The chronicle sheet is the most redeeming part of this adventure in my eyes, with a lot of interesting options.

The most enjoyable bit from this special for me was simply the interaction between the partymembers, not between the party and the adventure.
Also due to me playing in a certain adventurepath, I had a lot more OC insight into the first bit, which I found quite a nice touch.

My Second Favorite Special (and I've Played them All!)


I played this scenario at 10-11.

This scenario offered everything I look for in a special: a dynamic hook, an interesting story that provides plenty of opportunities for RP and exciting, interesting combats. My character went unconscious in the first round of the first combat!

Get a GM that can is well-prepared and runs things fast, and you will have a great time.

Spoiler for Ending:

I absolutely, absolutely adore that we were given the opportunity to resolve the final fight in a nonviolent way! It made my inner paladin delightfully happy.

Tries to do too much.


Perspective: Played, have not GM'ed.

I think the Paizo developers need to think long and hard about what works in Special format and what does not. Legacy of the Stonelords and Diamond Siege worked. This does not work nearly half as well.

There are two conflicting stories in this Special. One tries a rush job to replicate Legacy, but with ancient serpent folk instead of demons. The second tells a muddled take about Pathfinders in an ancient society hours before certain doom will strike. The writer should have really focused on the second half and omitted the first. For a five hour scenario, or even a seven hour scenario, it attempts to do far too much.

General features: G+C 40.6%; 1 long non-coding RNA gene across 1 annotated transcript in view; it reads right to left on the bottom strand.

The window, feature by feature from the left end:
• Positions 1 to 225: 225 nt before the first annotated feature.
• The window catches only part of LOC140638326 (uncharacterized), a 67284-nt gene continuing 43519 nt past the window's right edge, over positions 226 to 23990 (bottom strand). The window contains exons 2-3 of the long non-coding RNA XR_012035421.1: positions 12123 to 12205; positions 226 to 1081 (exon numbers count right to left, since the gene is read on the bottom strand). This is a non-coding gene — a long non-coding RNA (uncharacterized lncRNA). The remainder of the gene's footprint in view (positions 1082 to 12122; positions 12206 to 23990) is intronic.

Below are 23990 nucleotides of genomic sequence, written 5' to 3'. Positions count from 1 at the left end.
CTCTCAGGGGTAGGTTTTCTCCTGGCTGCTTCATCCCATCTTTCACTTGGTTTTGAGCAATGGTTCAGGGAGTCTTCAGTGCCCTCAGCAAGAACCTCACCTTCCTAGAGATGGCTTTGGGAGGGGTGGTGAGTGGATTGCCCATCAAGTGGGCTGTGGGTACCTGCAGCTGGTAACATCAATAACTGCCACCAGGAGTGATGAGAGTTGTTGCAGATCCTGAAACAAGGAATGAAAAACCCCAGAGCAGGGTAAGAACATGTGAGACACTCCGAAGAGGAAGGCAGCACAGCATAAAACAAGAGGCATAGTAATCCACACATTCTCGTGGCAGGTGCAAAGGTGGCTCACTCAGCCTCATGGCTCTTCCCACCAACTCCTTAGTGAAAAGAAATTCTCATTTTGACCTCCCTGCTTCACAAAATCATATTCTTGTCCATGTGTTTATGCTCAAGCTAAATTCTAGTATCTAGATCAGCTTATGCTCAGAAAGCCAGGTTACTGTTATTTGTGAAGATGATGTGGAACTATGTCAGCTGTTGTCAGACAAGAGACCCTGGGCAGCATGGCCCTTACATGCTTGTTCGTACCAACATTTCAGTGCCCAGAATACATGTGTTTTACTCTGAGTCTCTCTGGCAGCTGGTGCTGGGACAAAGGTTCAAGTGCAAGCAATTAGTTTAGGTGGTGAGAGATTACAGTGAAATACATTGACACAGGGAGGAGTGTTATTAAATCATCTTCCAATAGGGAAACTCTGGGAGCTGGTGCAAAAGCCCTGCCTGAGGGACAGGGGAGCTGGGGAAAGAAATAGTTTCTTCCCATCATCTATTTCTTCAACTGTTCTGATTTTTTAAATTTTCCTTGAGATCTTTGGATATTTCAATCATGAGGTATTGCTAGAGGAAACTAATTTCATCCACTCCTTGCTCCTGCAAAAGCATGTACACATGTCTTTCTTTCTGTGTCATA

What results is a slog of endless combat encounters which are either seemingly meaningless or silly. I've played all the specials - the specials written for the year of the serpent are the worst so far. More planning is required to keep the quality of gaming higher.

The Sky Key Tour


Sky Key is a fairly typically special event, it’s basically 5 hours of non-stop combat encounters surrounding a meta-plot involving dozens of pathfinders that seems implausible.

I thought the meta-story surrounding Sky Key was very interesting and I really enjoyed travelling through time. Although the meta-story was very interesting, it unfortunately didn’t trickle down to the encounters (or roleplay).

There was an interesting mechanic of using an aid token, but it didn’t really work... tables were hoarding them and not using them. Or they didn’t understand how they worked (players need handouts). Or there weren't enough to go around. We got the aid token only a single time, used it immediately, and never saw it again.

GM Perspective:

I've also recently GMed this scenario at subtier 1-2.

I thought that the aid token could have been greatly simplified. Let it do 2 things (heal, inspire), not 5. Force it to go to a new table if unused at the end of an encounter. That's what we did and aid tokens felt plentiful and were received often.

I felt making skill checks at the start of the scenario are silly. Sure, when we're scouting out an unknown enemy city or rare artifact, it makes sense. But I think we should assume the Pathfinder Society would give us as much information as possible to make us successful, not starve us for information. As a GM I want to share as much of the story as possible with the players as well.